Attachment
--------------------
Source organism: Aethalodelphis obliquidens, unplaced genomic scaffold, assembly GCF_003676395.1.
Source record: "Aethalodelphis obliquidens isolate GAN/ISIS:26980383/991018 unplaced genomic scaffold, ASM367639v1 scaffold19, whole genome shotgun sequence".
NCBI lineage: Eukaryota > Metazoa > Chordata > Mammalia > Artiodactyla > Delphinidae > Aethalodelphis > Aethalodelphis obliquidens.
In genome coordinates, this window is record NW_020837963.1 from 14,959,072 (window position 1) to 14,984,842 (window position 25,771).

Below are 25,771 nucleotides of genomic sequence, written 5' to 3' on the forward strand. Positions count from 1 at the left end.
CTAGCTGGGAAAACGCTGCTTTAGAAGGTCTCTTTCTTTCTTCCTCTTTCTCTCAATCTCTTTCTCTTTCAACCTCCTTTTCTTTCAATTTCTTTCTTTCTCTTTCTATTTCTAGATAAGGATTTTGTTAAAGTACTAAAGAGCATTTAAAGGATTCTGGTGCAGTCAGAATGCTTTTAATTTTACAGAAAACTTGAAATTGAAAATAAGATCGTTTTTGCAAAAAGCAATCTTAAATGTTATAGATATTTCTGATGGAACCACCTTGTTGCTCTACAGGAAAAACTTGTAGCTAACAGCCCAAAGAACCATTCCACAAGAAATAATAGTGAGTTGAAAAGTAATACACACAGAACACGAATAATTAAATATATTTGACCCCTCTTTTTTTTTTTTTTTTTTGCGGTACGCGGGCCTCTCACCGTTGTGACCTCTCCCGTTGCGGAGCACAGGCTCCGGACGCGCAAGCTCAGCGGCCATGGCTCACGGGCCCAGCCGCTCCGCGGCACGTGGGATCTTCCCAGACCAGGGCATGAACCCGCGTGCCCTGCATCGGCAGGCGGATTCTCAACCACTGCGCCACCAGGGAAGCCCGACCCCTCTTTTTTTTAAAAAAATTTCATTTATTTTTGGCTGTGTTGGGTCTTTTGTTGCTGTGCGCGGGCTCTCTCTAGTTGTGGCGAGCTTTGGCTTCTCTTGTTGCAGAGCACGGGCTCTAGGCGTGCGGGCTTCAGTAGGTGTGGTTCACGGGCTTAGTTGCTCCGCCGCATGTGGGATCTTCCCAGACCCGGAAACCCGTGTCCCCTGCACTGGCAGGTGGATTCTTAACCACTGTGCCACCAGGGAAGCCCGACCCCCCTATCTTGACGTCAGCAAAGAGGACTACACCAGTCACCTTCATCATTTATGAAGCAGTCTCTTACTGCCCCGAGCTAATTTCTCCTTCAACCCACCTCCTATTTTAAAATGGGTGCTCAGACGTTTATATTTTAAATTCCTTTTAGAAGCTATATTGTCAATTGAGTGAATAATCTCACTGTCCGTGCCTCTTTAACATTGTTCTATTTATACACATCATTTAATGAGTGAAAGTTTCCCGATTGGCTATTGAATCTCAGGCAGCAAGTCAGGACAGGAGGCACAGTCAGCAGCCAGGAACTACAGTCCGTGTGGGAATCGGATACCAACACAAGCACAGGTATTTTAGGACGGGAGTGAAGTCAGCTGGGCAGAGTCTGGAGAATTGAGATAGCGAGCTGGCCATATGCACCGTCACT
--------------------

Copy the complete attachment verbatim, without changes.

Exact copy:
Source organism: Aethalodelphis obliquidens, unplaced genomic scaffold, assembly GCF_003676395.1.
Source record: "Aethalodelphis obliquidens isolate GAN/ISIS:26980383/991018 unplaced genomic scaffold, ASM367639v1 scaffold19, whole genome shotgun sequence".
NCBI lineage: Eukaryota > Metazoa > Chordata > Mammalia > Artiodactyla > Delphinidae > Aethalodelphis > Aethalodelphis obliquidens.
In genome coordinates, this window is record NW_020837963.1 from 14,959,072 (window position 1) to 14,984,842 (window position 25,771).

Below are 25,771 nucleotides of genomic sequence, written 5' to 3' on the forward strand. Positions count from 1 at the left end.
CTAGCTGGGAAAACGCTGCTTTAGAAGGTCTCTTTCTTTCTTCCTCTTTCTCTCAATCTCTTTCTCTTTCAACCTCCTTTTCTTTCAATTTCTTTCTTTCTCTTTCTATTTCTAGATAAGGATTTTGTTAAAGTACTAAAGAGCATTTAAAGGATTCTGGTGCAGTCAGAATGCTTTTAATTTTACAGAAAACTTGAAATTGAAAATAAGATCGTTTTTGCAAAAAGCAATCTTAAATGTTATAGATATTTCTGATGGAACCACCTTGTTGCTCTACAGGAAAAACTTGTAGCTAACAGCCCAAAGAACCATTCCACAAGAAATAATAGTGAGTTGAAAAGTAATACACACAGAACACGAATAATTAAATATATTTGACCCCTCTTTTTTTTTTTTTTTTTTGCGGTACGCGGGCCTCTCACCGTTGTGACCTCTCCCGTTGCGGAGCACAGGCTCCGGACGCGCAAGCTCAGCGGCCATGGCTCACGGGCCCAGCCGCTCCGCGGCACGTGGGATCTTCCCAGACCAGGGCATGAACCCGCGTGCCCTGCATCGGCAGGCGGATTCTCAACCACTGCGCCACCAGGGAAGCCCGACCCCTCTTTTTTTTAAAAAAATTTCATTTATTTTTGGCTGTGTTGGGTCTTTTGTTGCTGTGCGCGGGCTCTCTCTAGTTGTGGCGAGCTTTGGCTTCTCTTGTTGCAGAGCACGGGCTCTAGGCGTGCGGGCTTCAGTAGGTGTGGTTCACGGGCTTAGTTGCTCCGCCGCATGTGGGATCTTCCCAGACCCGGAAACCCGTGTCCCCTGCACTGGCAGGTGGATTCTTAACCACTGTGCCACCAGGGAAGCCCGACCCCCCTATCTTGACGTCAGCAAAGAGGACTACACCAGTCACCTTCATCATTTATGAAGCAGTCTCTTACTGCCCCGAGCTAATTTCTCCTTCAACCCACCTCCTATTTTAAAATGGGTGCTCAGACGTTTATATTTTAAATTCCTTTTAGAAGCTATATTGTCAATTGAGTGAATAATCTCACTGTCCGTGCCTCTTTAACATTGTTCTATTTATACACATCATTTAATGAGTGAAAGTTTCCCGATTGGCTATTGAATCTCAGGCAGCAAGTCAGGACAGGAGGCACAGTCAGCAGCCAGGAACTACAGTCCGTGTGGGAATCGGATACCAACACAAGCACAGGTATTTTAGGACGGGAGTGAAGTCAGCTGGGCAGAGTCTGGAGAATTGAGATAGCGAGCTGGCCATATGCACCGTCACT